Understanding Algebra

James W. Brennan
 

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Roots

Definition

Roots are the inverse of exponents. An nth root “undoes” raising a number to the nth power, and vice-versa. (The correct terminology for these types of relationships is inverse functions, but powers and roots can only be strictly classified as inverse functions if we take care of some ambiguities associated with plus or minus signs, so we will not worry about this yet). The common example is the square root, which “undoes” the act of squaring. For example, take 3 and square it to get 9. Now take the square root of 9 and get 3 again. It is also possible to have roots related to powers other than the square. The cube root, for example, is the inverse of raising to the power of 3. The cube root of 8 is 2 because 23 = 8. In general, the nth root of a number is written:

 if and only if

  because  43 = 64

We leave the index off the square root symbol only because it is the most common one. It is understood that if no index is shown, then the index is 2.

 if and only if

  because  42 = 16

Square Roots

The square root is the inverse function of squaring (strictly speaking only for positive numbers, because sign information can be lost)

Principal Root

  • Every positive number has two square roots, one positive and one negative

Example:  2 is a square root of 4 because 2 ´ 2 = 4, but –2 is also a square root of 4 because (–2) ´ (–2) = 4

To avoid confusion between the two we define the symbol (this symbol is called a radical) to mean the principal or positive square root.

The convention is:

For any positive number x,

 is the positive root, and

 is the negative root.

If you mean the negative root, use a minus sign in front of the radical.

Example: 

Properties

 for all non-negative numbers x

  for all non-negative numbers x

 

However, if x happens to be negative, then squaring it will produce a positive number, which will have a positive square root, so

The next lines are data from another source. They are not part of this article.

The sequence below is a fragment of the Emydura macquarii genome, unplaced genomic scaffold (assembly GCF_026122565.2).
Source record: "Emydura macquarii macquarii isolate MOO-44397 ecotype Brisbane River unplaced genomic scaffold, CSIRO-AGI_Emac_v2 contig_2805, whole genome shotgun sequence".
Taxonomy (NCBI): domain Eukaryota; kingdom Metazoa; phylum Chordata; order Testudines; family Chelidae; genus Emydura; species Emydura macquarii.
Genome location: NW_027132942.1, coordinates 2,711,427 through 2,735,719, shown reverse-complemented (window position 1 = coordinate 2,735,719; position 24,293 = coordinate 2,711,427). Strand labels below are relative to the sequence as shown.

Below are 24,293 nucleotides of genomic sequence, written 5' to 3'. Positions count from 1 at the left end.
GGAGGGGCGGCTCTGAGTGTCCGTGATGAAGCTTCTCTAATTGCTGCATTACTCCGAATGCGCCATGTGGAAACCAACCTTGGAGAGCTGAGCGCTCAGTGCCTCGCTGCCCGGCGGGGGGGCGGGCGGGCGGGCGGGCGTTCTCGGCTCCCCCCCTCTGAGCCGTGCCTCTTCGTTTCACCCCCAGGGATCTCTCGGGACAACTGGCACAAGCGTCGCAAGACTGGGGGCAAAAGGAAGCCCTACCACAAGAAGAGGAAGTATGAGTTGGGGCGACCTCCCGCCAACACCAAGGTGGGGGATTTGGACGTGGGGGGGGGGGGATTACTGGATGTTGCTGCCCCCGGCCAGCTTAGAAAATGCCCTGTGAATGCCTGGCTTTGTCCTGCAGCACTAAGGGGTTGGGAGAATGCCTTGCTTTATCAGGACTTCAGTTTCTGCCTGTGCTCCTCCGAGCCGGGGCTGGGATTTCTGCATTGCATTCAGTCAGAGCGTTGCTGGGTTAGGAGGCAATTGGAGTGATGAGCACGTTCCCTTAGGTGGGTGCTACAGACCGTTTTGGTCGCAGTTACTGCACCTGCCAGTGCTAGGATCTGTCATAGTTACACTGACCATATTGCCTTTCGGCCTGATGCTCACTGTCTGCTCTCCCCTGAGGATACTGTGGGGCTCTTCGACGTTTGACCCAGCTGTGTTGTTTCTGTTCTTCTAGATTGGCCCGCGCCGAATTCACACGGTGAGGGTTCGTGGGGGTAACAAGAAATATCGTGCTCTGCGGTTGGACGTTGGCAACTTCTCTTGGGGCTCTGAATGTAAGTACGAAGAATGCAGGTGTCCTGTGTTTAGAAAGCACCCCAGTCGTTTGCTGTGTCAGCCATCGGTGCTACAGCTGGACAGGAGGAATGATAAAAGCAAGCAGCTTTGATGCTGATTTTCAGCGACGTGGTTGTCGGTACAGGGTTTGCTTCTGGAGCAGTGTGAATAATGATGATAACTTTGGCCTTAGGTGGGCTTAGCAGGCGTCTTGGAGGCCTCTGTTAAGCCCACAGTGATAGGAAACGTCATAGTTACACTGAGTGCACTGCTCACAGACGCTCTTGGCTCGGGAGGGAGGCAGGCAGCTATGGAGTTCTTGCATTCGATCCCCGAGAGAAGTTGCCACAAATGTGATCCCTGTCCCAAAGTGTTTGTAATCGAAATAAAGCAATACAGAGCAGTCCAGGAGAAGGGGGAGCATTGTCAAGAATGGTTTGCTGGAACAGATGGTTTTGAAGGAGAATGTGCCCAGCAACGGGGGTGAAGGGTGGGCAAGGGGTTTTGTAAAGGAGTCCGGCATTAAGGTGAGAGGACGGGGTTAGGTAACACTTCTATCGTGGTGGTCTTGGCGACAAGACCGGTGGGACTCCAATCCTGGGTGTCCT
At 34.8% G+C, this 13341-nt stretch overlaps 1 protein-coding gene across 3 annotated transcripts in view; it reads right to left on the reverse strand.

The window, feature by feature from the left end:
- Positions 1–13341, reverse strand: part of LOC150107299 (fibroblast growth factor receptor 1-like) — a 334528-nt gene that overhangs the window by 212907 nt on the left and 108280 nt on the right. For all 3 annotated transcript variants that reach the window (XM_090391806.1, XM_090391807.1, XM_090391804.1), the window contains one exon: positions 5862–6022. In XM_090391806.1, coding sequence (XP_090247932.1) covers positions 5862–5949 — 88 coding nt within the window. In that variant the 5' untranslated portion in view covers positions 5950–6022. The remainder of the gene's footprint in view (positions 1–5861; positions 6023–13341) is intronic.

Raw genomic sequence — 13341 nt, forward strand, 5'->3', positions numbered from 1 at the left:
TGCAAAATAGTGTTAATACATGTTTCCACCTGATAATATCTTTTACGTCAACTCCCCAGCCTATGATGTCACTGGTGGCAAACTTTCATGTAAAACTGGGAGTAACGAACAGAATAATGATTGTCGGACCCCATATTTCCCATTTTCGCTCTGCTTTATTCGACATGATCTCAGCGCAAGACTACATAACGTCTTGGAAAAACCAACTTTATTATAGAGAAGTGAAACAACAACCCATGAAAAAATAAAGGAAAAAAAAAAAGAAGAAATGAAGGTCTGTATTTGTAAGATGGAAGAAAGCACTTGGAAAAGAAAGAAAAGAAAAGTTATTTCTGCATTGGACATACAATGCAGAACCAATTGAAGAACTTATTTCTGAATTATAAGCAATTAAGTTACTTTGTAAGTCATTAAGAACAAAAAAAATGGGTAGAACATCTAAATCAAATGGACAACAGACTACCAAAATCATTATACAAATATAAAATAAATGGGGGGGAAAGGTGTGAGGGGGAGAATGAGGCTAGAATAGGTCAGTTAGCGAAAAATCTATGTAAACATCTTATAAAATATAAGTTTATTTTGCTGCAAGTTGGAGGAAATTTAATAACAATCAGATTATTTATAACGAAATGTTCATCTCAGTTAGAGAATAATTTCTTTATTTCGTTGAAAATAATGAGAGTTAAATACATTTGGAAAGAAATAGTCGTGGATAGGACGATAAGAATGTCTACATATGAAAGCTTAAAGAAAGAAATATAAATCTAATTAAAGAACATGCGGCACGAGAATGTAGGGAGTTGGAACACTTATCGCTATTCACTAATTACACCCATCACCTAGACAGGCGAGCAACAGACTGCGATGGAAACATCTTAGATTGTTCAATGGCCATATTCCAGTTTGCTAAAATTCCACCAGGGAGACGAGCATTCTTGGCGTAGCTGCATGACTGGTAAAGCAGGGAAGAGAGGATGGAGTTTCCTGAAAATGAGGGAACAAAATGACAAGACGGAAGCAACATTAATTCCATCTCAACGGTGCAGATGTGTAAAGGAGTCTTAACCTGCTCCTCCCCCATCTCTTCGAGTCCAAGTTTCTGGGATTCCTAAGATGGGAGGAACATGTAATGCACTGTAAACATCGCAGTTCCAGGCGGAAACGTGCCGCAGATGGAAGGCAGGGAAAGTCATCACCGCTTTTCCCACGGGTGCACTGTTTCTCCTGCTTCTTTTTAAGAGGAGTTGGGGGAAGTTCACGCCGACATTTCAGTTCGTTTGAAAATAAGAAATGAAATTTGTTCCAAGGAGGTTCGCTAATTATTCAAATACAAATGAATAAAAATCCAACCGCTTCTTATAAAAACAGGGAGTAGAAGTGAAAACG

for all real numbers x

·        You don’t need the absolute value sign if you already know that x is positive. For example, , and saying anything about the absolute value of 2 would be superfluous. You only need the absolute value signs when you are taking the square root of a square of a variable, which may be positive or negative.

·        The square root of a negative number is undefined, because anything times itself will give a positive (or zero) result.

 (your calculator will probably say ERROR)

·        Note: Zero has only one square root (itself). Zero is considered neither positive nor negative.

WARNING: Do not attempt to do something like the distributive law with radicals:

   (WRONG) or  (WRONG). This is a violation of the order of operations. The radical operates on the result of everything inside of it, not individual terms. Try it with numbers to see:

  (CORRECT)

But if we (incorrectly) do the square roots first, we get

 (WRONG)

However, radicals do distribute over products:

 

and

provided that both a and b are non-negative (otherwise you would have the square root of a negative number).

Perfect Squares

Some numbers are perfect squares, that is, their square roots are integers:

0, 1, 4, 9, 16, 25, 36, etc.

It turns out that all other whole numbers have irrational square roots:

*, , ,  etc. are all irrational numbers.

·         The square root of an integer is either perfect or irrational

 
      

 


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James W. Brennan